First County Council Meeting with new Members

At the first meeting of the new Northumberland County Council on December 12, newly elected Mayors will be on board.  As well as Cobourg’s John Henderson, others on Council will be: William Cane (Hamilton – new),  Robert Crate (Trent Hills), John Logel (Alnwick-Haldimand), Mandy Martin (Cramahe – new), Brian Ostrander (Brighton – new), Robert Sanderson (Port Hope).  They will be asked to receive the budget for 2019 including the county’s levy increase – that’s a polite name for tax increase.  In addition to the 2019 budget, they will also see a 10 year Financial plan showing expected budgets to 2028.  The next County Council meeting will be on January 30 and it’s expected to get approved then – that’s months ahead of Cobourg.  As well as the budget, another significant change will be to reduce the “weight” of votes by Hamilton.

John Henderson at election campaign
John Henderson at election campaign

As long as nothing major changes, the County’s tax increase for 2019 through 2018 will be 2.5% + 0.27%.  The add-on was decided a couple of years back and provides for a catchup on infrastructure spending.  The 2.5% covers inflation.  The long explanation (see links below) speaks to some years of volatility when costs were downloaded from the Province but that there should be stability in future.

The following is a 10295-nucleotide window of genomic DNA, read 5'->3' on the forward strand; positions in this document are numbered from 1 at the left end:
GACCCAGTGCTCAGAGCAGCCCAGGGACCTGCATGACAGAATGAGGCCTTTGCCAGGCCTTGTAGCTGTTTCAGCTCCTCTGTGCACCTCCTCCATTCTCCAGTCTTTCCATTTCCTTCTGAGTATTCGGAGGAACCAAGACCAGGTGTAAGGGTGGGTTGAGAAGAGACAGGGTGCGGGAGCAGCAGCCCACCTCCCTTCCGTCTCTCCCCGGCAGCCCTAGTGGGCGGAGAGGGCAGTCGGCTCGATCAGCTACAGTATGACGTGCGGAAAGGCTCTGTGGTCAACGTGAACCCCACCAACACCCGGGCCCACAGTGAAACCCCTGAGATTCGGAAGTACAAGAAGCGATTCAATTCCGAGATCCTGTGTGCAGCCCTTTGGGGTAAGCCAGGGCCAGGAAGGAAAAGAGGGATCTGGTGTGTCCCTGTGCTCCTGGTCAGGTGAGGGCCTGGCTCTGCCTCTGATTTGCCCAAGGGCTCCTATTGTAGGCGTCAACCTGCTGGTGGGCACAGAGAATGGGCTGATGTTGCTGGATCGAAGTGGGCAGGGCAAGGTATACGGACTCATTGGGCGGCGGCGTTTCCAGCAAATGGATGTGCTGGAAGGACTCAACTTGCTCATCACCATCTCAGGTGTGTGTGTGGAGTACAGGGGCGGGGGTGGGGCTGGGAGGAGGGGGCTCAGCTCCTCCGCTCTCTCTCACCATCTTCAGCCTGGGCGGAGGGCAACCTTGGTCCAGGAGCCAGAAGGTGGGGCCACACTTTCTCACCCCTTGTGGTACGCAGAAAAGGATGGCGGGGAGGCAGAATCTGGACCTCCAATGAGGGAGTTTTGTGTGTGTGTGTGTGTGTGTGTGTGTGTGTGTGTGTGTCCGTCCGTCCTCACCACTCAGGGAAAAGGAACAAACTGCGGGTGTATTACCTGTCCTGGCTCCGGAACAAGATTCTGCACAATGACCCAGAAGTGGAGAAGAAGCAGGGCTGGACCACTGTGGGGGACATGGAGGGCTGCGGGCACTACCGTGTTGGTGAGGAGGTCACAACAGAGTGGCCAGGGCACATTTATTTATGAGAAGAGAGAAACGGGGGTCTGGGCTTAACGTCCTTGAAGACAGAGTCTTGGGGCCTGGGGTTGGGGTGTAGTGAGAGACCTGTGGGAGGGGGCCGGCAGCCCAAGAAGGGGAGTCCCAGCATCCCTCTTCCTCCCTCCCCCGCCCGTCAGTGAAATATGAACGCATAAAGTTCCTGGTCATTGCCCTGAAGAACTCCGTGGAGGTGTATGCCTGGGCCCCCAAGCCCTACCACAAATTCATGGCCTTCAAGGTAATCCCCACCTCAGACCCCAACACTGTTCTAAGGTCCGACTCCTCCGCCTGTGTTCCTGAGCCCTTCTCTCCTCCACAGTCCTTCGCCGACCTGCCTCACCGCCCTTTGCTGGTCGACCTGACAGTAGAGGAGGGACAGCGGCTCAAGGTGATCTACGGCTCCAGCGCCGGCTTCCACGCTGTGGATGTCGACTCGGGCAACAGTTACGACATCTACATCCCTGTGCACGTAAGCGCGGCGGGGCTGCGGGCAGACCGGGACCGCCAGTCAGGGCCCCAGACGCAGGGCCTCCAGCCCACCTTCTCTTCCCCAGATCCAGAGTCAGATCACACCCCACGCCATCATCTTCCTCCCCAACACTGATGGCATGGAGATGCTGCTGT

The County attempted to get the public interested with public budget meetings in June but attendance and participation were pathetic. That’s my description – CFO Glenn Dees called it “very limited”.  Five came to the open house and one completed the online survey.

Glenn says that debt is limited because it’s only used for major one-time projects such as the Bridge in Campbellford and the Golden Plough Lodge rebuild.  Otherwise Capital comes from revenue.  Most Capital expenditure is on roads (59%) with number two being waste (14%).

Below are a couple of graphics that show where the revenue comes from – only half comes from direct taxes – and where it is spent.  Wages look high but that’s because “many services provided by the County are labour intensive such as long term care and paramedics”.

The total budget for 2019 is $114.7M with 15% of that going to Capital projects.  The debt level at the end on 2019 is expected to be $13.2M which, on a per taxpayer basis, is about a quarter of  the average of other municipalities.

Weighted votes at County council

Most people probably don’t know that voting at County Council meetings is structured to give more weight to the larger municipalities.  It’s only in effect for recorded votes which are generally used for significant or contentious decisions.  As the smallest municipality, Cramahe gets 2 votes and the others get more based on their population in the most recent census.  Subject to a vote of approval, the votes allocated to Hamilton will be reduced from 4 to 3 because of shifts in population – see the following table.

Member Municipality 2016 Census Population % of Population Assignment of Votes Proposed Weighted
Votes for 2018
Weighted Votes
Alnwick/Haldimand 6,869 8.07% 2.161762 2 2
Brighton 11,844 13.92% 3.727459 4 4
Cobourg 19,440 22.84% 6.118017 6 6
Cramahe 6,355 7.47% 2.000000 2 2
Hamilton 10,942 12.86% 3.443588 3 4
Port Hope 16,753 19.69% 5.272384 5 5
Trent Hills 12,900 15.16% 4.059795 4 4
Total 85,103 100%